Kumano Kodo Gateway Cities
Tanabe City is the staging point for most treks on the Kumano Kodo and is easy to get to on the Japan Rail (JR) trains from Kyoto and Osaka. Though most people don't spend more than a night in Tanabe, the downtown area has plenty of great traditional restaurants and inexpensive yet comfortable accommodations.
After your trek, plan a full day and night for recovery in Kii-Katsuura at the end of the trail. The coastal fishing village is best known for its world-class bluefin tuna, abundance of sushi bars and oceanfront hot spring resorts. JR trains and buses depart regularly from the Kii-Katsuura Station.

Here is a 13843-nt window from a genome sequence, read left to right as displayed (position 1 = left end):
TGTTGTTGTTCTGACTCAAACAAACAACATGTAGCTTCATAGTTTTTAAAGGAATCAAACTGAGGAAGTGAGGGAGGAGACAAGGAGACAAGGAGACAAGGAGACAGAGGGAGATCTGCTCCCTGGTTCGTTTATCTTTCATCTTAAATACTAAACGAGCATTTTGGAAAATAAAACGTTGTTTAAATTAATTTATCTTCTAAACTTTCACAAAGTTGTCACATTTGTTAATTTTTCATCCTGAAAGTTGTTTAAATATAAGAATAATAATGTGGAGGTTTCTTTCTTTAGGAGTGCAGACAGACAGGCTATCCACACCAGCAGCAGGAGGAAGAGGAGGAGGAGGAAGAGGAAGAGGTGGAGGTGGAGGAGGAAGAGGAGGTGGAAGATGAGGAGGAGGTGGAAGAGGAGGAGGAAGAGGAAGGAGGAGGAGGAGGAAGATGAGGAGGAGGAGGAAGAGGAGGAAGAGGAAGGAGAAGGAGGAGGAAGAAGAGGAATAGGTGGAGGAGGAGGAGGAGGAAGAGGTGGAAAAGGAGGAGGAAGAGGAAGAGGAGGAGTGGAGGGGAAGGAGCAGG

The Three Grand Shrines—Kumano Sanzan: The main sites of worship in the Kumano region are known collectively as the Three Grand Shrines, or Kumano Sanzan. Located in the center of the region, Kumano Hongu Taisha is a popular stop for spiritual travelers arriving by tourist bus and is on the popular Nakahechi route in Hongu. The lesser-visited Kumano Hayatama Taisha is located in Shingu City, where the Kumano-gawa River flows into the ocean. At the end of the Nakahechi route, trekkers will see Kumano Nachi Taisha, which is built on the mountainside facing Nachi Falls.
Yunomine Onsen: Yunomine is a small enclave along the Nakahechi route with limited accommodations and is best known for its hot springs, or onsens. The thermal waters are not only a therapeutic treatment for trail-weary hikers, but historically have also served as a means of cleansing before visiting the nearby Kumano Hongu Taisha. Tsuboyu is a small historic cabin perched over the river where people can soak privately.